After medical school, the next milestone is residency – where you spend years learning to become a practicing doctor. The residency interview process may be tough, but it’s an important step for hospitals and clinics to find the best applicant. Getting familiar with common residency interview questions will help you put your best foot forward and avoid any surprises.
If you’ve obtained an interview, you’re already on the right track. In 2021, according to residency data reports, 42,508 applicants competed to fill 38,106 residency positions. Depending on the field and facilities, some residencies are more competitive than others.
If you’re worried about the application process, or you’re preparing to interview for a residency program that’s ideal for you, IMA’s medical residency admissions consulting services provides personalized guidance.
This article contains:
• 15 Important Residency Interview Questions to Help You Prepare
• Sample Questions to Ask at Your Residency Interview
• Common Slip-up Questions and Sample Answers
• Residency Interview Preparation FAQs
Why These Questions?
The questions below represent a combination of the most common and important residency interview questions, as reported by interviewers and interviewees alike. Many are included because they are particularly difficult to answer on the spot.
There are several common variations for each of these questions. So, any answers you prepare should be flexible. With that in mind, here are the most important residency interview questions you should prepare for in 2022.
1. “Tell us about yourself.”
The interviewer wants to get a sense of your personality, skills, and experiences. Your responses should be targeted to the specialty you’re pursuing and highlight aspects that make you a good fit for a particular program. If you have any special circumstances – personal or professional – feel free to mention them as well. For example, if you volunteer or are involved in research, these details can help your candidacy.
Some interviewers ask this question to hear about your credentials in your own words. Others are genuinely interested in you as a person, and they’re hoping to learn about your interests and opinions.
The best approach here is to find the right balance between personal and professional details. For instance, if you’re worried you’ll go on too long about your personal life, try to find a few anecdotes that convey your personality without being too lengthy. Make a list of key things you want to cover – tailored to the program, of course.
Next, work on structuring your key points narratively. It’s best to pivot to professional and academic details by the second half of your response. Consider how the order of this information communicates your personality. For instance, if you talk about your accomplishments before your professional goals and interests, this communicates that you are future-oriented rather than resting on your laurels.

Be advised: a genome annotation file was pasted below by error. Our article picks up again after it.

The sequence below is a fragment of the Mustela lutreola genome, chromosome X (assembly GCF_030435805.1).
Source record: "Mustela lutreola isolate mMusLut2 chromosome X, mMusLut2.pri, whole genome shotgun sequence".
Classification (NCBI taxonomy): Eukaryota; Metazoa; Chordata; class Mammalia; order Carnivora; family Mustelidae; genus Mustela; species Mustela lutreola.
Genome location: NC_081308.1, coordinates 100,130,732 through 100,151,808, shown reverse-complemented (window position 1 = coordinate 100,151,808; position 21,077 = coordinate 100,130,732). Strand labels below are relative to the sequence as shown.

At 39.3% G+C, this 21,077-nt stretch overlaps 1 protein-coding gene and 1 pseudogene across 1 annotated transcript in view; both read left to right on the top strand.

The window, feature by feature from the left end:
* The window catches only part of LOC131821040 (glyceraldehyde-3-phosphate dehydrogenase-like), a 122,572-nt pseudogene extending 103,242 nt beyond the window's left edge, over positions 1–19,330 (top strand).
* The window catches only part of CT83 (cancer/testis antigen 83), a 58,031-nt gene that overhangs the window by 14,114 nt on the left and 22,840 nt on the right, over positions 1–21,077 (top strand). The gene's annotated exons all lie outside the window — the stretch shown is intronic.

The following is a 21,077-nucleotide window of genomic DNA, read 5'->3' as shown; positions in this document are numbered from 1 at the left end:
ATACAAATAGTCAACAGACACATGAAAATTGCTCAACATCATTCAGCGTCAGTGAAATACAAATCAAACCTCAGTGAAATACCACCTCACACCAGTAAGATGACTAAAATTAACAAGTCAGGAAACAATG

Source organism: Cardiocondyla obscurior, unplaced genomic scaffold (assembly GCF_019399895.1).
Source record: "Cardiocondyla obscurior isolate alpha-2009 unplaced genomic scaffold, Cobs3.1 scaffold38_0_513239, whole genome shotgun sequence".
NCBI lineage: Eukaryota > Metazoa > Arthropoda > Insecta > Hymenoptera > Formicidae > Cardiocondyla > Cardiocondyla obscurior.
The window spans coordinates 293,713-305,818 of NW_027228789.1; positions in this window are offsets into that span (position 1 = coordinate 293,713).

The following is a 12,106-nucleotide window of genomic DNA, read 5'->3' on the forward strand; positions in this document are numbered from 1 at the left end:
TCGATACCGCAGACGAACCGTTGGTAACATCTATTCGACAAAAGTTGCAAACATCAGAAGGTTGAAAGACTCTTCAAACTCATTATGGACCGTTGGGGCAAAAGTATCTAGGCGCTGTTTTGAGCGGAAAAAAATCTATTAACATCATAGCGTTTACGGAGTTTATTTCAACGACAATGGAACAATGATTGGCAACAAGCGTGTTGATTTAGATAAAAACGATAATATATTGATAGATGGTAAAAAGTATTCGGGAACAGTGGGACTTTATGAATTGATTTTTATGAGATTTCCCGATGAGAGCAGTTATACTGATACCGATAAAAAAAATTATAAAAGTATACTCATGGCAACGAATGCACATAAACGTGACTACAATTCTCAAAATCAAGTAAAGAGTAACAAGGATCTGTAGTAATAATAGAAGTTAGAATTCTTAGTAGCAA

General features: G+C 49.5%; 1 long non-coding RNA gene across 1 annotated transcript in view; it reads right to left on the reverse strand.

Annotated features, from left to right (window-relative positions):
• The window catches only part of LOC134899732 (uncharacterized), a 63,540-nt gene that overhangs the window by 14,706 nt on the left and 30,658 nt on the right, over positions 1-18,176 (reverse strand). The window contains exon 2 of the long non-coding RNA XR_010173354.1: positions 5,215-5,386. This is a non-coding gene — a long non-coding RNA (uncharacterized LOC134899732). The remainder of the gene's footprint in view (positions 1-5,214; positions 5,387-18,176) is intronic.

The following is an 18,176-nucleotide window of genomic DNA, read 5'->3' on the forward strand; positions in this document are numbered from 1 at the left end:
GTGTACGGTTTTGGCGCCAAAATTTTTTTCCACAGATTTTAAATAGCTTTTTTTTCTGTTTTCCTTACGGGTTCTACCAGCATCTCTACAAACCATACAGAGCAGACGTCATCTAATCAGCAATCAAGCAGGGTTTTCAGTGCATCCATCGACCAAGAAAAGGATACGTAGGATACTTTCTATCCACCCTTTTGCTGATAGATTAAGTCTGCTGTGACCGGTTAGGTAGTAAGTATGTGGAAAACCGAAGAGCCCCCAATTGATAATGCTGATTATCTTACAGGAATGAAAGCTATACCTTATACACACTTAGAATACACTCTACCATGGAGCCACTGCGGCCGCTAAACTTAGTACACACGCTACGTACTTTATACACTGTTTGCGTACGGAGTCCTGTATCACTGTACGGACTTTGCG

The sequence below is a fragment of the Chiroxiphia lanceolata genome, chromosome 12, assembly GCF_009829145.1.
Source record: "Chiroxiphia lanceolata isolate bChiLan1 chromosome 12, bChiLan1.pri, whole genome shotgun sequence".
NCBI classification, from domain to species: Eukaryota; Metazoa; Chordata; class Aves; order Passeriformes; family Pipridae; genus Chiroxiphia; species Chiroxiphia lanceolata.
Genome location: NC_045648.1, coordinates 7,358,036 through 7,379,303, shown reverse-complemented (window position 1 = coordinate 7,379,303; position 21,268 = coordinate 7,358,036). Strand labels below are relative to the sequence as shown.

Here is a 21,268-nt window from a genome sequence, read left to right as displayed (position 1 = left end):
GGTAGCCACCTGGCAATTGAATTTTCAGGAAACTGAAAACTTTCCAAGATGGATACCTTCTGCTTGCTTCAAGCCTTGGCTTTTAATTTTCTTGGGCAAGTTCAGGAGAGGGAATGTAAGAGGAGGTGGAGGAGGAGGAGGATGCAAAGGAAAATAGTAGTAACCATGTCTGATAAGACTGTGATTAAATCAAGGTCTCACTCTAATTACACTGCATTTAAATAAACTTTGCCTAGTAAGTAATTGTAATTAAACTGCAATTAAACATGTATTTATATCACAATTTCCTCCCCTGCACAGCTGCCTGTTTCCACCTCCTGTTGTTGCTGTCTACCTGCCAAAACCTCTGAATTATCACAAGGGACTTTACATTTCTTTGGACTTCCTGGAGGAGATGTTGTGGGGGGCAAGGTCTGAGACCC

At the end of the day, though, it’s more important to speak naturally. Go over your key points beforehand so you’re prepared, but don’t respond like you’re reading a script.
2. “What interests you about our program?”
Hospitals and clinics are looking for applicants who want to be a part of their community, so this is an opportunity to highlight your personal interest in the program. They also want to know if your interest is well-researched and matches their institution.
Your answer should come directly from what excites you most about the program – whether it’s learning opportunities, a particular department, the location, or the research opportunities.
Be sure to back up your answer with evidence you’ve gathered about the program (e.g., reviews online, interesting research, program size, etc.). This shows that you’re serious about this program in particular and demonstrates initiative.
It’s critical to avoid generalizations like “I’m passionate about medicine” or “I want to help people.” The best way to stand out is by demonstrating your enthusiasm for the field and showing that you’ve given serious consideration to which residency program best meets your needs.
It’s important to talk about the town or city the residency is based in. While you don’t want to make it seem like you’re overly motivated by how nice the weather is there, you do want to communicate that you’re looking forward to living in the area.
3. “How do you handle conflict?”
Questions about how you handle interpersonal conflict can be asked many ways, such as “What would you do if you and a [patient/doctor] had a personal conflict?” or “Tell me about a time when you had difficulty working with your [professor/coworker/classmate].”
Although it’s best to be honest, the key point is that you need to communicate that you have effective interpersonal skills. Conflict and anger are universal experiences, so your interviewer will likely empathize with any honest story you tell.
The best approach is to talk about an experience where you were part of the problem, not just a passive observer. Talk about what you could’ve done better and how you handled it afterward. Keep in mind that your interviewer is asking this question to learn about your communication skills as well as your temperament, so demonstrate that you’re able to be respectful and professional.